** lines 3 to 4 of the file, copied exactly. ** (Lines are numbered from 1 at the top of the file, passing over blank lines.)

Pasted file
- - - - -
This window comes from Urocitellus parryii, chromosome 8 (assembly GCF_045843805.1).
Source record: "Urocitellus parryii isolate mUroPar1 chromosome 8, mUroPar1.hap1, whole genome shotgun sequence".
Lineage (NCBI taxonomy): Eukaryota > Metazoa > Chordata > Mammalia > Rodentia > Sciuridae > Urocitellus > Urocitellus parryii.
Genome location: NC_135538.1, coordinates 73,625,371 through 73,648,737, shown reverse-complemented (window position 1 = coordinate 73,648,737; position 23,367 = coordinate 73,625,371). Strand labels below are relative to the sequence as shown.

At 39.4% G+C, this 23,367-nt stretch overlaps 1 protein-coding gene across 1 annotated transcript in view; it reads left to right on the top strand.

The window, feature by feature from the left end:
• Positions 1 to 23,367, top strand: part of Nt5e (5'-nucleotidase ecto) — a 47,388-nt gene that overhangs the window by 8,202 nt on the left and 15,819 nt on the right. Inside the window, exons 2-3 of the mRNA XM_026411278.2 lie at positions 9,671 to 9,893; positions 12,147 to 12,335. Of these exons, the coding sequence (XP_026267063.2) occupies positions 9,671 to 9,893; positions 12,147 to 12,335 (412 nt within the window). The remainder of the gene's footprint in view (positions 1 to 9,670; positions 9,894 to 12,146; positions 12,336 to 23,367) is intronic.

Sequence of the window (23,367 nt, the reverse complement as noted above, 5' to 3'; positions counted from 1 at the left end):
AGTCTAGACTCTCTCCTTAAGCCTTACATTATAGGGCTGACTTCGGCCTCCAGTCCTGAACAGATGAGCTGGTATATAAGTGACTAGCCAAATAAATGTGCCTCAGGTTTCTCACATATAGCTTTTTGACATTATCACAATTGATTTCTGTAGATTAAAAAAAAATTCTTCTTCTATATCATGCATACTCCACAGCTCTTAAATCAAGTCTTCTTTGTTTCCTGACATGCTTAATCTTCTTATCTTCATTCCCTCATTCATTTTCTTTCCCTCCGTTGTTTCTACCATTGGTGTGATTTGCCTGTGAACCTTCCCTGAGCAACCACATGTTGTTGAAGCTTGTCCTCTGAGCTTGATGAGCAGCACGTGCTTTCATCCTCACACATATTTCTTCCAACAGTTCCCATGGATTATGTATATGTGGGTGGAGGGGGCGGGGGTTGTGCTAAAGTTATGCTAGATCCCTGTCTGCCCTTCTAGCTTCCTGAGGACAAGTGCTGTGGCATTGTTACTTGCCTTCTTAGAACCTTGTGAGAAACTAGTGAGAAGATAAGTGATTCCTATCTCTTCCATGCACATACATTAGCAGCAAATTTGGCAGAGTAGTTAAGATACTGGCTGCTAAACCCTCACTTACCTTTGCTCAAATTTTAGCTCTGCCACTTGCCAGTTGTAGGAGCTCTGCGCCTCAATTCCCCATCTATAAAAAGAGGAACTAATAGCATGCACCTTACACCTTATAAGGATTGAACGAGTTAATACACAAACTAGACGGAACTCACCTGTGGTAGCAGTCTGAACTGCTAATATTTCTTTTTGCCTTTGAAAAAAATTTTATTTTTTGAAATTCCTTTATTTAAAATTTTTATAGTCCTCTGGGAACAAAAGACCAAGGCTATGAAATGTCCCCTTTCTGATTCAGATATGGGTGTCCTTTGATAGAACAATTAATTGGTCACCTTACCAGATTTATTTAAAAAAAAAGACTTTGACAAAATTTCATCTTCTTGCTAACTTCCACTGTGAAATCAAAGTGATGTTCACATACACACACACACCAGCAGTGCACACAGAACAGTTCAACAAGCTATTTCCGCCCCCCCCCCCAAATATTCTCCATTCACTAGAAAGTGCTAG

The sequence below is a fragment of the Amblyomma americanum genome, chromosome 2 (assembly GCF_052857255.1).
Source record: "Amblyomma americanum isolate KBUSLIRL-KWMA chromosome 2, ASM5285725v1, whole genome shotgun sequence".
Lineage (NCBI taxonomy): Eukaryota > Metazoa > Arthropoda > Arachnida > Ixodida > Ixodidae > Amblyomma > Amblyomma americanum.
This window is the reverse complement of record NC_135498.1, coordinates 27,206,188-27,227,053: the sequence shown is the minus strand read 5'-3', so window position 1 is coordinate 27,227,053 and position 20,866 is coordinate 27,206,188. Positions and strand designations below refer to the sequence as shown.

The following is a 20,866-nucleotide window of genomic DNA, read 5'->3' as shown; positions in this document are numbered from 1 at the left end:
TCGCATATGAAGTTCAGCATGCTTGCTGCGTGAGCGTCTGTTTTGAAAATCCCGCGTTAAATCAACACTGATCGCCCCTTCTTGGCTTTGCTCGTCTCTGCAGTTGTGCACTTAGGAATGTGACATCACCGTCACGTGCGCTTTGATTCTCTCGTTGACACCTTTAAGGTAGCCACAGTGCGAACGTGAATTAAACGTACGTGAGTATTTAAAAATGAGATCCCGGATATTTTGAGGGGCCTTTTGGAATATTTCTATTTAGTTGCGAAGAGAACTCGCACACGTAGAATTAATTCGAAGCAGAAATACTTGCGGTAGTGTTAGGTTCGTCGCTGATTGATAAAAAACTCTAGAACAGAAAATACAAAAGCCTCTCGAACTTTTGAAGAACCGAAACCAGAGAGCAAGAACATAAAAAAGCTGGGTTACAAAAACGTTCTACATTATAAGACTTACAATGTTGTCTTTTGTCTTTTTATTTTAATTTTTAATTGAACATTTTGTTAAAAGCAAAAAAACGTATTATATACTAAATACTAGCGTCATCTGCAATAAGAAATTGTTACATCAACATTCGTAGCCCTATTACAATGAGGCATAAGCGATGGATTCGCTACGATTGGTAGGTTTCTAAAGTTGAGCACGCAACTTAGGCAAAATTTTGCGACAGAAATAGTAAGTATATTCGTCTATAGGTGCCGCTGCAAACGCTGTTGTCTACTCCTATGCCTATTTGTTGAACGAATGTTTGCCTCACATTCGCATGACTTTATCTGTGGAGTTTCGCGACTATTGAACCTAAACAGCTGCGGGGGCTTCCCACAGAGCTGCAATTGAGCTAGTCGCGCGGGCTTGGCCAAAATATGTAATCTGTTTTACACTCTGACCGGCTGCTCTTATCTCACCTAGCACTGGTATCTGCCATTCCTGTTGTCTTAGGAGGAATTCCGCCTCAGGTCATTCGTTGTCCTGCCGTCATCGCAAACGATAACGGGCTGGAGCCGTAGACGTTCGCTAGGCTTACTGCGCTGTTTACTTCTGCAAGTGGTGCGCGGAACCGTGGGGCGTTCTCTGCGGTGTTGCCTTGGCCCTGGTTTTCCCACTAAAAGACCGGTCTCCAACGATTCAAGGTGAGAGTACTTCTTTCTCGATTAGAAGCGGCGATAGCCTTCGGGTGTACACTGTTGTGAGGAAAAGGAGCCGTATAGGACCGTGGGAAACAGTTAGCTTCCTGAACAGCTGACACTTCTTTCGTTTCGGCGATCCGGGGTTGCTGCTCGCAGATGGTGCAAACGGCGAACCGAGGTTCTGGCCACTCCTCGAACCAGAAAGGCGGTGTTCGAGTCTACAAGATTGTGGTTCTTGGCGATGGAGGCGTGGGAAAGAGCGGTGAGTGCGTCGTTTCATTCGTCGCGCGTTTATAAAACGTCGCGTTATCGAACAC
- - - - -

Lineage (NCBI taxonomy): Eukaryota > Metazoa > Chordata > Mammalia > Rodentia > Sciuridae > Urocitellus > Urocitellus parryii.
Genome location: NC_135538.1, coordinates 73,625,371 through 73,648,737, shown reverse-complemented (window position 1 = coordinate 73,648,737; position 23,367 = coordinate 73,625,371). Strand labels below are relative to the sequence as shown.